In macrobiotics we see the body in various complementary systems, meaning that organs and systems have distinct relationships with each other. The most important pairing is the relationship between the digestive and nervous systems. In recent years, more scientific research has appeared about the relationship between gut health, thoughts, and emotions. Another example is sleep, which is regulated by our overall balance and quality of diet and activity. The goal is to get to the root of the problem and solve it.
In macrobiotics we see a clear relationship between physical, mental, and emotional health. Macrobiotics is not a replacement for therapy or various forms of support, it simply puts us in a much stronger position to understand and resolve our issues when we take care of diet, activity, and lifestyle first*.
Anxiety, Irritability, and Mood swings
The most common cause of anxiety is hypoglycemia, or low blood sugar. The main causes of hypoglycemia are strong animal foods, baked goods, fried foods, iced drinks, and cold foods such as ice cream. Poultry, eggs, cheese, tuna fish, shellfish, and pizza are the principal causes. Sugar, alcohol, and refined carbohydrates are the catalysts that bring on symptoms, rather than the main cause.
From the macrobiotic perspective these foods create or cause the overproduction and secretion of insulin, which excessively reduces blood sugar levels. As a result, we often crave sugar, alcohol, or refined carbohydrates, which cause a rapid rise in blood sugar, followed by a sharp fall. Our uplifted feeling usually ends in tiredness, depression, or mood swings. Hypoglycemia also creates an urge to eat something now (the common “hangry” symptom).
Excessive Worries and Depression
Worries and depression are linked to poor digestion. Digestion is the foundation of health, both physically and mentally (including emotions). When our digestion is weak, it not only affects our physical energy, but our mood as well. So, we may experience laziness and a loss of vitality if our digestion is poor.
Particularly, worries can come from too many creamy foods, excessive simple sugars, cold and soft drinks, and alcohol. The same foods can contribute to depression, but the most common cause of depression is the overconsumption of the same foods mentioned above about hypoglycemia.
Tiredness and Difficulty Sleeping
Tiredness and the inability to sleep properly represent an imbalance in two areas. First, in our diet. This may mean that our diet is either too simple or too excessive. It will be hard to sleep after a big meal or when we feel hungry. Secondly, tiredness and difficulty sleeping, is an imbalance between physical and mental activity – these days, it is much more common to be overstimulated mentally, as compared to being physically active.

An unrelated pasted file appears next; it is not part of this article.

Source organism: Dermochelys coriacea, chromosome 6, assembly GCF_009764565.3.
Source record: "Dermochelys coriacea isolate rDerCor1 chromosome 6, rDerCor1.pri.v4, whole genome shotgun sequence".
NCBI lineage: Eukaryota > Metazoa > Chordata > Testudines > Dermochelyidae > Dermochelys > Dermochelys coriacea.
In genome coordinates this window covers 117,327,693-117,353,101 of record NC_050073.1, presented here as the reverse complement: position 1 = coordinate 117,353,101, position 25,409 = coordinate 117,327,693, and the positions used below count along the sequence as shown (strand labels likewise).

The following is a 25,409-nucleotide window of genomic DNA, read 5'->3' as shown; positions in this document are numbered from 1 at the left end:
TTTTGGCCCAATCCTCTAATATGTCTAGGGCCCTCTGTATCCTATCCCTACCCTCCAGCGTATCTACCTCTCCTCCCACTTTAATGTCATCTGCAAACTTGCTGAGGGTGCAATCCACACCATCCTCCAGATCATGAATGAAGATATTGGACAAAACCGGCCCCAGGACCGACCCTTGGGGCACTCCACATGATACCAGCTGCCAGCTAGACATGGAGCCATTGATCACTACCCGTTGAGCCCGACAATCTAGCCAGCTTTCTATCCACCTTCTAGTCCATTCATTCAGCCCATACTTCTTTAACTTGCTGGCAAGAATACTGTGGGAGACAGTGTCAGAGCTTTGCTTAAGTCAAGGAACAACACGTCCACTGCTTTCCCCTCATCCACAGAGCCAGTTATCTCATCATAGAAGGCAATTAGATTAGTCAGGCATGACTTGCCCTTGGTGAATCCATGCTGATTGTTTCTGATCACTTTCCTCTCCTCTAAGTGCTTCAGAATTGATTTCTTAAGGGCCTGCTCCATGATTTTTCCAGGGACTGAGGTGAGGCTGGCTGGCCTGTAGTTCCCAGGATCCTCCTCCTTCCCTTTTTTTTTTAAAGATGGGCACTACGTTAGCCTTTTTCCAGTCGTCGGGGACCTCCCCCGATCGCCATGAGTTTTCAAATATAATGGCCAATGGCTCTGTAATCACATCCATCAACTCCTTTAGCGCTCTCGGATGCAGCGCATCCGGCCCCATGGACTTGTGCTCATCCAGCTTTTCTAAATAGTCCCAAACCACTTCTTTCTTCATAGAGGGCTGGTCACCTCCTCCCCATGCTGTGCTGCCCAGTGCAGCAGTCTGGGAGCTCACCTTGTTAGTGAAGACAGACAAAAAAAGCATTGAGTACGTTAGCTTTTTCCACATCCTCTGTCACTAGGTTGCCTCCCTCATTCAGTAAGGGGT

Both physical energy and sleep are affected by a lack of natural light and sunshine and can be compounded with an excess of blue light at night coming from cell phones, TVs, and computers. Taking periodic breaks and trying to get out daily for a walk can often improve sleep quality. Additionally, our kidneys control vitality and sleep. The kidneys are nourished by plant protein, especially beans and root vegetables. They are weakened by animal and dairy protein, hard baked foods, and cold drinks.
What Can We Do?
The easiest and most effective way to improve these areas of our mental and emotional health, is to have regular mealtimes. When we start lunch we reset our biological clock, especially our blood sugar. Try to start lunch every day no later than 1 pm. Additionally, try to get up early (ideally before 7 am) and be in bed sleeping by midnight. The most restful and valuable sleep occurs between midnight and 4 am.
A varied, whole-food, plant-based diet that emphasizes light, refreshing dishes like quick steamed greens, quickly sauteed vegetables (until they are bright, but still crunchy), and a daily raw salad will help tremendously. Emphasizing mild, sweet vegetables like, sweet potatoes, winter squash, onions, and carrots can be helpful as well. A good way to remember these is to think of them as the vegetables that get sweet as they are cooked. A variety of physical activity, particularly in a natural setting like a walk in the park, hiking on trails or in the mountains, or swimming in the ocean, can significantly impact your mental state. Lifestyle practices that include eating slowly and chewing well and a daily brisk walk outside help virtually every aspect of your physical and mental health.
The single most important and effective remedy for depression is activity. This includes running, jogging, playing light sports, or anything else that requires varied body movement over a longer period of time. Creating regularity and structure in our daily life and finding the proper balance between activity and rest are practical ways to improve mental and emotional health.
*Disclaimer: Always consult with an experienced macrobiotic counselor before deciding to tackle these issues alone, in addition to exploring conventional therapy.
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